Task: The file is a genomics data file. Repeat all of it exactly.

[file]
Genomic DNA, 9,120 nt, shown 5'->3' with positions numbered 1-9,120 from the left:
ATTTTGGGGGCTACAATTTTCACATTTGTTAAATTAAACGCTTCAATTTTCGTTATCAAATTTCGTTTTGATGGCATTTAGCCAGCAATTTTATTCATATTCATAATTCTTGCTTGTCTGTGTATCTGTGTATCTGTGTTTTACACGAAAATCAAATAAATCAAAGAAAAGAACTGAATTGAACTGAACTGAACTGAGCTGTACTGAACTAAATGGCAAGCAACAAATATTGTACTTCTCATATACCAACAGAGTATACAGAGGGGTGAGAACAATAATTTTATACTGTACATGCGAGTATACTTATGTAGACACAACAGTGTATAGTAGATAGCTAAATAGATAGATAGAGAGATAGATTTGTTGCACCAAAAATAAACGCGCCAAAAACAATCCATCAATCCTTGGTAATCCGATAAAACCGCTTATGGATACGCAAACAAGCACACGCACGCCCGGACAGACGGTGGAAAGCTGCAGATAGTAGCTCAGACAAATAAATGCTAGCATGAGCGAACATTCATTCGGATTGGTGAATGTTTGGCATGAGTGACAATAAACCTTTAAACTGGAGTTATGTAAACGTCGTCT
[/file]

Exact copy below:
Genomic DNA, 9,120 nt, shown 5'->3' with positions numbered 1-9,120 from the left:
ATTTTGGGGGCTACAATTTTCACATTTGTTAAATTAAACGCTTCAATTTTCGTTATCAAATTTCGTTTTGATGGCATTTAGCCAGCAATTTTATTCATATTCATAATTCTTGCTTGTCTGTGTATCTGTGTATCTGTGTTTTACACGAAAATCAAATAAATCAAAGAAAAGAACTGAATTGAACTGAACTGAACTGAGCTGTACTGAACTAAATGGCAAGCAACAAATATTGTACTTCTCATATACCAACAGAGTATACAGAGGGGTGAGAACAATAATTTTATACTGTACATGCGAGTATACTTATGTAGACACAACAGTGTATAGTAGATAGCTAAATAGATAGATAGAGAGATAGATTTGTTGCACCAAAAATAAACGCGCCAAAAACAATCCATCAATCCTTGGTAATCCGATAAAACCGCTTATGGATACGCAAACAAGCACACGCACGCCCGGACAGACGGTGGAAAGCTGCAGATAGTAGCTCAGACAAATAAATGCTAGCATGAGCGAACATTCATTCGGATTGGTGAATGTTTGGCATGAGTGACAATAAACCTTTAAACTGGAGTTATGTAAACGTCGTCT